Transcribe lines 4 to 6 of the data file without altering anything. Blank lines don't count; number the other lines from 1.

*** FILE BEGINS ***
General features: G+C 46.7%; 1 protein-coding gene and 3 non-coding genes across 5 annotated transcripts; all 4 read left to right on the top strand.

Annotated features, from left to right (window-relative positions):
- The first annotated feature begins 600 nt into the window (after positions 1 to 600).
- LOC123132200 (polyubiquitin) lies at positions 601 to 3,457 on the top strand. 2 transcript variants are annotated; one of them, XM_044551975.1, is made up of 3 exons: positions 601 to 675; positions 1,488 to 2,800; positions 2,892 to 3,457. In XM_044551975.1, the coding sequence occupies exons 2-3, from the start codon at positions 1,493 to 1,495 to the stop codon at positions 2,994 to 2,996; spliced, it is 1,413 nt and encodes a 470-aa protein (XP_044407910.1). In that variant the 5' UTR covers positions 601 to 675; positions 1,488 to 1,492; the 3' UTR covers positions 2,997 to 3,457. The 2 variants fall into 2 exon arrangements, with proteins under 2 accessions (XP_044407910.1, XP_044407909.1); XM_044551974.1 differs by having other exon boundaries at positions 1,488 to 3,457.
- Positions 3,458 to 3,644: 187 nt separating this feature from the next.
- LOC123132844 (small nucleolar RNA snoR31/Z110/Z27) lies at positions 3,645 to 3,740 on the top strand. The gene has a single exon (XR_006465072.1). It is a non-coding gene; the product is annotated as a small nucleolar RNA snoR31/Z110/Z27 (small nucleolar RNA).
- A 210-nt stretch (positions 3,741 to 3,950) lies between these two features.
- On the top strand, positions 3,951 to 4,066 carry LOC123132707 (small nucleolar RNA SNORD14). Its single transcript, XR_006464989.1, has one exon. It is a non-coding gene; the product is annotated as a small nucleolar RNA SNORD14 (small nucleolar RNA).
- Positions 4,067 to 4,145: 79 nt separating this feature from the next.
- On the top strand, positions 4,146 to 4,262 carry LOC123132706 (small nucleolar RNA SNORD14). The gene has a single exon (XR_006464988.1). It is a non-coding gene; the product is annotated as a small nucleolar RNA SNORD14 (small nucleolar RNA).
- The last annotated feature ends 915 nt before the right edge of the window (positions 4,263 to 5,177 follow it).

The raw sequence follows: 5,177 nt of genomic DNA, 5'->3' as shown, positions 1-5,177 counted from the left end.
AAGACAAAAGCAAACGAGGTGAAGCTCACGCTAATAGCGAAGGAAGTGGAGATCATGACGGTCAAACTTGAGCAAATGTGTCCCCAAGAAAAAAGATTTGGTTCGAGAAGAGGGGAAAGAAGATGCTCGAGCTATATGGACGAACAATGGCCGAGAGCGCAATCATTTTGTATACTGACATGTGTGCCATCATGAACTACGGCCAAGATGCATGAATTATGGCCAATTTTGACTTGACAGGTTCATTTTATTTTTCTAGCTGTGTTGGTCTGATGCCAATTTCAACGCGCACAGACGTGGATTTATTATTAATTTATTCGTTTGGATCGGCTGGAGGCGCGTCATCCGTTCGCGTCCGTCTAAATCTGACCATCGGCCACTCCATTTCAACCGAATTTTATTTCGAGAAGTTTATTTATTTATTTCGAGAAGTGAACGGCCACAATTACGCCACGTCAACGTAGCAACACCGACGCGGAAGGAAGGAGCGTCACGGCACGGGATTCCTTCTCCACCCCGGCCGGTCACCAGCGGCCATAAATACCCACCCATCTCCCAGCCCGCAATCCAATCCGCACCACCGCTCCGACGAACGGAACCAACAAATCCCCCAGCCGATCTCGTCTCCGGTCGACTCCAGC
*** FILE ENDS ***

- LOC123132200 (polyubiquitin) lies at positions 601 to 3,457 on the top strand. 2 transcript variants are annotated; one of them, XM_044551975.1, is made up of 3 exons: positions 601 to 675; positions 1,488 to 2,800; positions 2,892 to 3,457. In XM_044551975.1, the coding sequence occupies exons 2-3, from the start codon at positions 1,493 to 1,495 to the stop codon at positions 2,994 to 2,996; spliced, it is 1,413 nt and encodes a 470-aa protein (XP_044407910.1). In that variant the 5' UTR covers positions 601 to 675; positions 1,488 to 1,492; the 3' UTR covers positions 2,997 to 3,457. The 2 variants fall into 2 exon arrangements, with proteins under 2 accessions (XP_044407910.1, XP_044407909.1); XM_044551974.1 differs by having other exon boundaries at positions 1,488 to 3,457.
- Positions 3,458 to 3,644: 187 nt separating this feature from the next.
- LOC123132844 (small nucleolar RNA snoR31/Z110/Z27) lies at positions 3,645 to 3,740 on the top strand. The gene has a single exon (XR_006465072.1). It is a non-coding gene; the product is annotated as a small nucleolar RNA snoR31/Z110/Z27 (small nucleolar RNA).